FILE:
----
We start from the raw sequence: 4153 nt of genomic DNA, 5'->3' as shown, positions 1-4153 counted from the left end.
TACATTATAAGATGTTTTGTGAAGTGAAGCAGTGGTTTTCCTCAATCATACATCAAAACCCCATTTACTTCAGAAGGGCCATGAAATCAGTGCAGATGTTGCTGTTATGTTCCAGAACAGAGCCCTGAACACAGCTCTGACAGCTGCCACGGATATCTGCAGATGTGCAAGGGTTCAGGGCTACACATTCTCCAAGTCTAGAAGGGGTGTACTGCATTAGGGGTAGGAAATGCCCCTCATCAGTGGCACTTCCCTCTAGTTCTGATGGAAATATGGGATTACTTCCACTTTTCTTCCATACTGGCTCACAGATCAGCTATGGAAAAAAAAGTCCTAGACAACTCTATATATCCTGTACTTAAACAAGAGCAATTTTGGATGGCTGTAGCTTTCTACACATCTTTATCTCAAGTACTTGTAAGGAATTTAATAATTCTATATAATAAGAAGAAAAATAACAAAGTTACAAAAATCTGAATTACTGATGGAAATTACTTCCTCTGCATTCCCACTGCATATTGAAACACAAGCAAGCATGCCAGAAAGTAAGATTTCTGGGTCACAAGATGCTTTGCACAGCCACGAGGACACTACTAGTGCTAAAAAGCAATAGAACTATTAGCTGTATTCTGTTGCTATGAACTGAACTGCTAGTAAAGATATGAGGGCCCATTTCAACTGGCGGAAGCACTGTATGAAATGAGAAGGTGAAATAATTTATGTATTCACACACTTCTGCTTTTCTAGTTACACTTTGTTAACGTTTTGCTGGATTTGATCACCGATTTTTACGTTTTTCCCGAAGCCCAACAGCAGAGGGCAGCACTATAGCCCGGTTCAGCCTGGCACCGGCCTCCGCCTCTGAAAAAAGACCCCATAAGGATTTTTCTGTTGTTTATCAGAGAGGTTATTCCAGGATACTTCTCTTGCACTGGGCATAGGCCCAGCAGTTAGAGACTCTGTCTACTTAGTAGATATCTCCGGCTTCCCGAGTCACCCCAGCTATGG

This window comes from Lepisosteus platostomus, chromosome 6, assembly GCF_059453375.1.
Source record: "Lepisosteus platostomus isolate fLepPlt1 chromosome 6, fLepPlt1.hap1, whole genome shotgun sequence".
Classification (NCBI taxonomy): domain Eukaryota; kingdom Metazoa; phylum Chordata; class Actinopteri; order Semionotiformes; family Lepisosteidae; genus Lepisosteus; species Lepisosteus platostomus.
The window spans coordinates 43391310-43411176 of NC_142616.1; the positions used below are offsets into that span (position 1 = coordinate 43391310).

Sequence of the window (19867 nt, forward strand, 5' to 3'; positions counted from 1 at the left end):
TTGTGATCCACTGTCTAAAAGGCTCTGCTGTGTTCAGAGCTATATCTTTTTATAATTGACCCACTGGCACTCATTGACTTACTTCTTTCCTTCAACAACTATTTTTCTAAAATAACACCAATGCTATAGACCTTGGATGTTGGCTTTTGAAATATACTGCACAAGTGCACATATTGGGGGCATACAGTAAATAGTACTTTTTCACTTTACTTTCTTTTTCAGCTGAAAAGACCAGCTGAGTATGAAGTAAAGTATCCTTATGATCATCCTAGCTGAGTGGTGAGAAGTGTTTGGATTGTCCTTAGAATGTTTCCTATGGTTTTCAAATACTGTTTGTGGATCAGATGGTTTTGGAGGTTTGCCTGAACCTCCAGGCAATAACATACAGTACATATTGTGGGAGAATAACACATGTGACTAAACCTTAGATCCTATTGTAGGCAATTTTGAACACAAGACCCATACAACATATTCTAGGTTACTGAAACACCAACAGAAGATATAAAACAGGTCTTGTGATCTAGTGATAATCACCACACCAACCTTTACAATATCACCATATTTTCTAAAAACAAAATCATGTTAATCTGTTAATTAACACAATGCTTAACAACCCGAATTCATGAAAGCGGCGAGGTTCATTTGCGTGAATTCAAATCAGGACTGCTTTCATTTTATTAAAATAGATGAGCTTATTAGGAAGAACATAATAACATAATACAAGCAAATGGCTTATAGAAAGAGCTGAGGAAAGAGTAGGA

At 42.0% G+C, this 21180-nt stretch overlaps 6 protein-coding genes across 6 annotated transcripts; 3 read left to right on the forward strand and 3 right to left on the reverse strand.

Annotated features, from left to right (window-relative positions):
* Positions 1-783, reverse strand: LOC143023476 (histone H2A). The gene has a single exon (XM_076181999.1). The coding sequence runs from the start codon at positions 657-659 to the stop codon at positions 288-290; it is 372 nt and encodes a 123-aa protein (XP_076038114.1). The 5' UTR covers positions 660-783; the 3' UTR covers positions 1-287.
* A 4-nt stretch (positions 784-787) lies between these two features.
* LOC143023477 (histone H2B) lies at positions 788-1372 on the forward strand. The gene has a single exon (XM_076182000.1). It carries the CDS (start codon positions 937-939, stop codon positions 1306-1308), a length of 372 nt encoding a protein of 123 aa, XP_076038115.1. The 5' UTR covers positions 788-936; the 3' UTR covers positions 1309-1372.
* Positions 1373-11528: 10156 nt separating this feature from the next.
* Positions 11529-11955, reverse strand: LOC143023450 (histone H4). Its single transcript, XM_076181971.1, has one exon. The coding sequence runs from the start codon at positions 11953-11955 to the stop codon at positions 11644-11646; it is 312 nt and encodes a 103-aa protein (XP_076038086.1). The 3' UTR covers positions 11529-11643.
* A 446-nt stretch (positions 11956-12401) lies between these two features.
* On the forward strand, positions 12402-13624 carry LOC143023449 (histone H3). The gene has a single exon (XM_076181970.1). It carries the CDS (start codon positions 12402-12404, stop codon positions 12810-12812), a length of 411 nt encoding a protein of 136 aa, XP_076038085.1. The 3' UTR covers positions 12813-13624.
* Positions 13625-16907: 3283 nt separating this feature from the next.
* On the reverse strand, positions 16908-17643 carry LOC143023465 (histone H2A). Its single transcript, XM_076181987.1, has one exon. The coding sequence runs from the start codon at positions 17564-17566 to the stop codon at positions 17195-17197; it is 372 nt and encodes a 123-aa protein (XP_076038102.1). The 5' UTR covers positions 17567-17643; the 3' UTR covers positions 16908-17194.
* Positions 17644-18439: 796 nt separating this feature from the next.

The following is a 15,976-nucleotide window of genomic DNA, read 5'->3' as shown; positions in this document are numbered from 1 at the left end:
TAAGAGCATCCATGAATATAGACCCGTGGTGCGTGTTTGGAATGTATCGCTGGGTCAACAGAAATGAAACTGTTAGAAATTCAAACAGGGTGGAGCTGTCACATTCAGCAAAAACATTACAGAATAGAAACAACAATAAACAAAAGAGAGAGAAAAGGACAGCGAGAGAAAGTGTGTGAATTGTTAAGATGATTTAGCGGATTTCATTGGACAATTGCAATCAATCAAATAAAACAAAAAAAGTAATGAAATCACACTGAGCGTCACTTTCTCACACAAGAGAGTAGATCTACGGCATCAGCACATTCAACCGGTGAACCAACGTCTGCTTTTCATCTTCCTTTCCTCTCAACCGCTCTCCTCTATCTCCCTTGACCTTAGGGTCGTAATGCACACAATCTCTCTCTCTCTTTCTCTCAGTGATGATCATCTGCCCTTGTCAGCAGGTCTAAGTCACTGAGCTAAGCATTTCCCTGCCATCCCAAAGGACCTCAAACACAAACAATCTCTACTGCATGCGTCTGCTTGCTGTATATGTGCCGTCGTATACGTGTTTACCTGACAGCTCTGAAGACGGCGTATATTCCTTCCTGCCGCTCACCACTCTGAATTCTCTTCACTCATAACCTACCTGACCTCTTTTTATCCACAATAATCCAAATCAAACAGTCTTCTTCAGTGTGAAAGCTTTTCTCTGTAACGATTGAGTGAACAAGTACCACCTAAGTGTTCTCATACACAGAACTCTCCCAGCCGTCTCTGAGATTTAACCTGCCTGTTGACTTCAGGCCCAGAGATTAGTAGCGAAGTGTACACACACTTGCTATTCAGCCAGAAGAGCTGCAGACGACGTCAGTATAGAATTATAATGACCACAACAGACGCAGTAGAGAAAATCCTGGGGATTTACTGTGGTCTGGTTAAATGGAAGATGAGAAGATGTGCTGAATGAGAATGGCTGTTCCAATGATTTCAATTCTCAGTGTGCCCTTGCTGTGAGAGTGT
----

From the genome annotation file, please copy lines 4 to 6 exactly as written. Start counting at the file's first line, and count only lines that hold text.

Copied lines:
Source record: "Lepisosteus platostomus isolate fLepPlt1 chromosome 6, fLepPlt1.hap1, whole genome shotgun sequence".
Classification (NCBI taxonomy): domain Eukaryota; kingdom Metazoa; phylum Chordata; class Actinopteri; order Semionotiformes; family Lepisosteidae; genus Lepisosteus; species Lepisosteus platostomus.
The window spans coordinates 43391310-43411176 of NC_142616.1; the positions used below are offsets into that span (position 1 = coordinate 43391310).